To Prop or Not to Prop—That is the Question

Iyengar Yoga has become synonymous with prop yoga; however, there are times when props are definitely being overused. BKS iyengar has been known to exclaim “I wish I never invented props!” because he saw them often misused. In his younger years, BKS Iyengar practiced more of a vinyasa style of Yoga.  Through his evolution as both a practitioner and a teacher, he realized the need for “external” props.  He began by using his own body to shape a student’s poses, and bring life and energy to the asanas.  He was been known to use his hands, legs, feet, knees and even his head, to adjust his student’s poses.  As his classes grew from one-on-one sessions to dozens of participants, he could no longer get around to every student, hence the use of things like wood blocks, chairs and belts.  Hands-on adjustments are also a hallmark of Iyengar Yoga classes, as physical adjustments are sometimes much more effective than verbal ones to get the understanding into the cells of the body.

On the one hand, props have made the asanas available to those who are not entirely flexible or strong, and especially helpful to those with more serious injuries or consitions.  On the other hand, props are unnecessary for our vibrant youth population who should be encouraged to explore movement and mobility without the fuss of props.  For the young people, dynamic action, fun and flow take precedence over exacting alignment.  Likewise, beginners should be allowed the freedom of discovery without the burden of too many props.  As they progress beyond the beginning levels, more refinement of the actions in poses will be demanded, and props are very useful for that purpose.

Props can open up closed areas and penetrate the dark and dull areas. They can help to develop elasticity and freedom in the musculo-skeletal body. If you are looking to correct deformities in the body, the legs for example, belts and blocks can provide the resistance to align the bones.  The use of props is not only helpful for physical ailments; they can be used to encourage certain mental states, such as alertness or calmness.

A prop should not become a permanent crutch.  What I have seen in my years of teaching is that students become very attached to their props, so much so that they do not realize when they have outgrown their use.  The mindset can become rigid and then the possibility of progress is slim.  Time to time, it is useful to try the poses without the props to see what has changed — be open to change. See what the prop is or is not bringing to your practice.  Some people use the lack of props or equipment as an excuse not to practice at home.  For example, “I don’t have 4 foam blocks so I can’t practice shoulder stand at home”.  Get creative, find things around the house that serve the purpose.  Use the kind of innovation that Mr. Iyengar has used to develop your practice.  This way also, you can “travel light” and maintain your practice while you are away from home.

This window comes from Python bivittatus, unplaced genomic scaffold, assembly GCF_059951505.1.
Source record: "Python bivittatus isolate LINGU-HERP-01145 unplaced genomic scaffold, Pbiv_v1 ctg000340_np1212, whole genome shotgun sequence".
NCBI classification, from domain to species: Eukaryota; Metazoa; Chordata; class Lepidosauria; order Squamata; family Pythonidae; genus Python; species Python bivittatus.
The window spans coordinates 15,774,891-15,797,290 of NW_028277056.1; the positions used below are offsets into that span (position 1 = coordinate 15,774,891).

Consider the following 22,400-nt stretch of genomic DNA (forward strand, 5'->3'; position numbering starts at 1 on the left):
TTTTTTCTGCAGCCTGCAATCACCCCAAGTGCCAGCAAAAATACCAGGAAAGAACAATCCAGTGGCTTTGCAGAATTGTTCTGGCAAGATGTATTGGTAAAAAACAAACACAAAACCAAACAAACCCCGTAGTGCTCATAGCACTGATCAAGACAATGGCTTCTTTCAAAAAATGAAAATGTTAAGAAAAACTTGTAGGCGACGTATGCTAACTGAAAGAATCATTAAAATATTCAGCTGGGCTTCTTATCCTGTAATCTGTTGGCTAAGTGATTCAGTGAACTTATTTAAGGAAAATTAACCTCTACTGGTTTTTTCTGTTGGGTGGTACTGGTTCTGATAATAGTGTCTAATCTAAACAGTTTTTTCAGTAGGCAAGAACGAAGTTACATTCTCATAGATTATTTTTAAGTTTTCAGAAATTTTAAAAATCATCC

The funny thing is that while some people are attached to their props, others are very resistant to using them when they would clearly be helpful in preventing injury.  For example, maybe you have very tight hamstrings and the seated forward bends strain your lower back muscles, compromising the spine.  Folded blankets under the buttocks will change the angle of the legs to the spine and give the mechanical advantage needed to extend the spine forward out from the pelvis.  Or perhaps you have a knee problem.  That knee should be protected from further harm with the use of props.  If it is a chronic problem, indeed the prop maybe be used for an indefinite period to keep the knee healthy.  If a knee problem is due to a structural defect of the legs, consistent work in realigning the legs with the use of props will have a health sustaining effect.  When you are practicing at home and take a prop, ask yourself, “why?”  Is it because you’ve always done it that way, or do you need that prop for a specific purpose?  In class, take note of when using a particular prop gives a marked beneficial effect.  Ask your teacher to help you when you have an injury, and note which props have been used.  See how the props may relieve pain, create a desired opening in the body, or quietness of mind.


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